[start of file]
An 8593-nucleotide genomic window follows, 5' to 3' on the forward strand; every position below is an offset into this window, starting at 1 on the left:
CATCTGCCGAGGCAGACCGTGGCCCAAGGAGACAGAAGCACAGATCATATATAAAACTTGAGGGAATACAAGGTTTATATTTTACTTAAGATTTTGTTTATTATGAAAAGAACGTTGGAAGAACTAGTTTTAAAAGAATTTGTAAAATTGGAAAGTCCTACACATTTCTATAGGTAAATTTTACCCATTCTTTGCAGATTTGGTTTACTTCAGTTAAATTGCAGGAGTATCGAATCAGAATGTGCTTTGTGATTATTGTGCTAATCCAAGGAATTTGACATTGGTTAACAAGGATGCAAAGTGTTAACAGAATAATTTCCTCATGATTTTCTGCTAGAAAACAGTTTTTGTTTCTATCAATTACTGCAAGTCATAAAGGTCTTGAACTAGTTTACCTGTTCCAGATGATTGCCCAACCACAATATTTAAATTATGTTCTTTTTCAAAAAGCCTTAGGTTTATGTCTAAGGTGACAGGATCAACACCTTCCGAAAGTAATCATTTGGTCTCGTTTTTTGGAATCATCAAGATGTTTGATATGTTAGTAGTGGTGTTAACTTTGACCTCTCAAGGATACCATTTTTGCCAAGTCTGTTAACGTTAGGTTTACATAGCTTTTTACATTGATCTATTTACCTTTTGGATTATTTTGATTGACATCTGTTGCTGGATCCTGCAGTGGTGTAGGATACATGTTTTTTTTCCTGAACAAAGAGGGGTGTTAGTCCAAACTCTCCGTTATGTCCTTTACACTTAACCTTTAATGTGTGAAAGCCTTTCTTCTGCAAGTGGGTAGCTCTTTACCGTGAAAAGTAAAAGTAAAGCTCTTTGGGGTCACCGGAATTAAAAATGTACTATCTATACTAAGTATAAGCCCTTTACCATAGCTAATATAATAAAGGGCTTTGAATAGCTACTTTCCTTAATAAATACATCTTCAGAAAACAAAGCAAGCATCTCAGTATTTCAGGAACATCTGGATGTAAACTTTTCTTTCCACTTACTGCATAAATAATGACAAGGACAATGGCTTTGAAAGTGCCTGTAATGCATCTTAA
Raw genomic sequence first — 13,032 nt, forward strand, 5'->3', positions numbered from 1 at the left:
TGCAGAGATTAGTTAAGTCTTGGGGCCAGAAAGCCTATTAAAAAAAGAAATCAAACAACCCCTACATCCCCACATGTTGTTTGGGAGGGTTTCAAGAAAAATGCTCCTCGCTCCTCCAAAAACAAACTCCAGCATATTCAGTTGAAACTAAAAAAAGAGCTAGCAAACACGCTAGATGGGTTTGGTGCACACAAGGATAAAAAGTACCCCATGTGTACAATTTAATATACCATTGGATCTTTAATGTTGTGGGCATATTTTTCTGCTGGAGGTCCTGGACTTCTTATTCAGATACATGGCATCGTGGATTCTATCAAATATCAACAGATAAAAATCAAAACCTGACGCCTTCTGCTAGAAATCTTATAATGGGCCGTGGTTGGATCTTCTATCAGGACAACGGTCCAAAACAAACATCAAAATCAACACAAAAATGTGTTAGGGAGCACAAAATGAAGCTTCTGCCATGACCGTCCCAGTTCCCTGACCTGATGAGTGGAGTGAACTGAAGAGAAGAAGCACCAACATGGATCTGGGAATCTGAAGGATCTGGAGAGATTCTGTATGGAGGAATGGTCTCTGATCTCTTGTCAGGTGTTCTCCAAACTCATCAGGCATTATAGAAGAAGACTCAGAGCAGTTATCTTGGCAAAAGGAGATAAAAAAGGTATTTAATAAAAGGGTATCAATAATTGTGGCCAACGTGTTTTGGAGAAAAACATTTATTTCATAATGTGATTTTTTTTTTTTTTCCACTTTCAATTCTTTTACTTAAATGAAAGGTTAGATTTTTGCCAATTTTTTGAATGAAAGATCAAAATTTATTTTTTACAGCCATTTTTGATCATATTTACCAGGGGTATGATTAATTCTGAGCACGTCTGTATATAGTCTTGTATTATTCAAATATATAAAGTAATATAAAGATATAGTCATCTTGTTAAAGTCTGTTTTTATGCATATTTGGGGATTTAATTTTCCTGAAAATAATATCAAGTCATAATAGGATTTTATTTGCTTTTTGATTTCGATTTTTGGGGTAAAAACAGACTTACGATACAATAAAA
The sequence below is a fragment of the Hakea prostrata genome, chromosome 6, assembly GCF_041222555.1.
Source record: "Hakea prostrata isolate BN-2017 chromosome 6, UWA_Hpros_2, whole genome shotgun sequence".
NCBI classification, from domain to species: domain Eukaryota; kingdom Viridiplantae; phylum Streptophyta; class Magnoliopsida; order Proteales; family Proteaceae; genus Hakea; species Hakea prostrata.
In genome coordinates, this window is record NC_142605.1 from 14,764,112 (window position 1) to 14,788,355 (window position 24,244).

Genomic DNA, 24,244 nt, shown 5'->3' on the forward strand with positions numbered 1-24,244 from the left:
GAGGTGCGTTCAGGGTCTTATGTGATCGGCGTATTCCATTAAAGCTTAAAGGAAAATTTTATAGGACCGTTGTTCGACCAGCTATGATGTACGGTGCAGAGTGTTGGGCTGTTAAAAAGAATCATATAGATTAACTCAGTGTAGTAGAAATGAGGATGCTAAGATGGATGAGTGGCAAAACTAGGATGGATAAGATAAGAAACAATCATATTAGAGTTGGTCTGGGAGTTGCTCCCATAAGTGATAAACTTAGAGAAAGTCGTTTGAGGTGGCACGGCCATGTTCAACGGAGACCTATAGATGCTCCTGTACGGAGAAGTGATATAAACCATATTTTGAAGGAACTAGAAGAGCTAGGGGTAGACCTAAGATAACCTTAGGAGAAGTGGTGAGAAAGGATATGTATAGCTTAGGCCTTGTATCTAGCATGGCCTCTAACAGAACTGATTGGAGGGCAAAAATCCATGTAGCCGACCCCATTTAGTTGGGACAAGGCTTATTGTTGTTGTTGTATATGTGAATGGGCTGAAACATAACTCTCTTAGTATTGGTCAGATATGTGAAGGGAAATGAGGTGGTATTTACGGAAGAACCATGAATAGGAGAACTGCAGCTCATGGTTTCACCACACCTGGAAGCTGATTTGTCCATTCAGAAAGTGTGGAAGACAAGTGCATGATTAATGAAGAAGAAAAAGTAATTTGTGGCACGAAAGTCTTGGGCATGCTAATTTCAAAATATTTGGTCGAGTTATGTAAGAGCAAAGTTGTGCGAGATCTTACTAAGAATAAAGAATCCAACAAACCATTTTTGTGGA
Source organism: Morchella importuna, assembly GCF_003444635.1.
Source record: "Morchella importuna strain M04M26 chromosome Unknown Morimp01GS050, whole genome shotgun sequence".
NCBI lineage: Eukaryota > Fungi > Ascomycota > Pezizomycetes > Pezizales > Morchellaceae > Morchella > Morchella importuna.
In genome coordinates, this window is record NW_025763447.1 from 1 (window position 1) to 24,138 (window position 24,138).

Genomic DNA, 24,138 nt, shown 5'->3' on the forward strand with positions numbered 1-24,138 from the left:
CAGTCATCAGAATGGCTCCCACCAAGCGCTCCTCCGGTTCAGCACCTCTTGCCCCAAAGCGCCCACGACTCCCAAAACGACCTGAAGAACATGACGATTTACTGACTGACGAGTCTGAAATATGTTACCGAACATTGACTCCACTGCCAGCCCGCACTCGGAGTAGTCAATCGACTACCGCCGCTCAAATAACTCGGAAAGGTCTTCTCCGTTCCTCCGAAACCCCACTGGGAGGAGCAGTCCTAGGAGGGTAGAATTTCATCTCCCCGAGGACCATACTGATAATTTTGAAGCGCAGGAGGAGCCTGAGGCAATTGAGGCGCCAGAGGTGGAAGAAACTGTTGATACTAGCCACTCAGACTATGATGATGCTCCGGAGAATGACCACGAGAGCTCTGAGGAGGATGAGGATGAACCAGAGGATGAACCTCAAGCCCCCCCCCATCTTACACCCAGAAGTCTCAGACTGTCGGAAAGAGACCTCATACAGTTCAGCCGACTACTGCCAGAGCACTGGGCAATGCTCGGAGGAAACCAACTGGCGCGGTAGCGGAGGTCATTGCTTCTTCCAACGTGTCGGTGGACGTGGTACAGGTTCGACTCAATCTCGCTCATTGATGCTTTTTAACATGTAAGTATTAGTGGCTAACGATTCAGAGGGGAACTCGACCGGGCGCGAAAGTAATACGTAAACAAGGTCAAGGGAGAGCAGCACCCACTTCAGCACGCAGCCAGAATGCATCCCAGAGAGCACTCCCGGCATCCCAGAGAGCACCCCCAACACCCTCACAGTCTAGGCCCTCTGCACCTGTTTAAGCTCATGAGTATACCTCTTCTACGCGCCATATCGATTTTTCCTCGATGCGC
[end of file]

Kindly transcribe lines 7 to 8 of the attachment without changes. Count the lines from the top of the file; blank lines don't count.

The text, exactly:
NCBI classification, from domain to species: domain Eukaryota; kingdom Viridiplantae; phylum Streptophyta; class Magnoliopsida; order Proteales; family Proteaceae; genus Hakea; species Hakea prostrata.
In genome coordinates, this window is record NC_142605.1 from 14,764,112 (window position 1) to 14,788,355 (window position 24,244).